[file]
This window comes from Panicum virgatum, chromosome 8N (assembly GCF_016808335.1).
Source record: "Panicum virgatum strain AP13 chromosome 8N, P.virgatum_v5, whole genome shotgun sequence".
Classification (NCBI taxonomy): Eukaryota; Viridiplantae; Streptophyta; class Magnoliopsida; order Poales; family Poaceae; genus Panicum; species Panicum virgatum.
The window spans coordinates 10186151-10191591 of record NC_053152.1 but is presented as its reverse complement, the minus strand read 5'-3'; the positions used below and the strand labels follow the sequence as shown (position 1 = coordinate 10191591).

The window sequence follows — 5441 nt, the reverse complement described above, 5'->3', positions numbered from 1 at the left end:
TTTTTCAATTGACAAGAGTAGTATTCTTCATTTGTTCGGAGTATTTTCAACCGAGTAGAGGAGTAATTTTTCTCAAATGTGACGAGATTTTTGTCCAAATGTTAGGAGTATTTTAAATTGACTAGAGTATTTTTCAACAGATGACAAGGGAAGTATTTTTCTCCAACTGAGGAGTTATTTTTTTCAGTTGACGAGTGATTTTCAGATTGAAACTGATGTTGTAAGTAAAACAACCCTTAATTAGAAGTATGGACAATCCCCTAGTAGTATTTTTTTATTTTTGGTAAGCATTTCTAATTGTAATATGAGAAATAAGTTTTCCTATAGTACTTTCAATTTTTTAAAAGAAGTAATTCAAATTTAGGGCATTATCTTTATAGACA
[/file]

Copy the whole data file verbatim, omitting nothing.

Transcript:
This window comes from Panicum virgatum, chromosome 8N (assembly GCF_016808335.1).
Source record: "Panicum virgatum strain AP13 chromosome 8N, P.virgatum_v5, whole genome shotgun sequence".
Classification (NCBI taxonomy): Eukaryota; Viridiplantae; Streptophyta; class Magnoliopsida; order Poales; family Poaceae; genus Panicum; species Panicum virgatum.
The window spans coordinates 10186151-10191591 of record NC_053152.1 but is presented as its reverse complement, the minus strand read 5'-3'; the positions used below and the strand labels follow the sequence as shown (position 1 = coordinate 10191591).

The window sequence follows — 5441 nt, the reverse complement described above, 5'->3', positions numbered from 1 at the left end:
TTTTTCAATTGACAAGAGTAGTATTCTTCATTTGTTCGGAGTATTTTCAACCGAGTAGAGGAGTAATTTTTCTCAAATGTGACGAGATTTTTGTCCAAATGTTAGGAGTATTTTAAATTGACTAGAGTATTTTTCAACAGATGACAAGGGAAGTATTTTTCTCCAACTGAGGAGTTATTTTTTTCAGTTGACGAGTGATTTTCAGATTGAAACTGATGTTGTAAGTAAAACAACCCTTAATTAGAAGTATGGACAATCCCCTAGTAGTATTTTTTTATTTTTGGTAAGCATTTCTAATTGTAATATGAGAAATAAGTTTTCCTATAGTACTTTCAATTTTTTAAAAGAAGTAATTCAAATTTAGGGCATTATCTTTATAGACA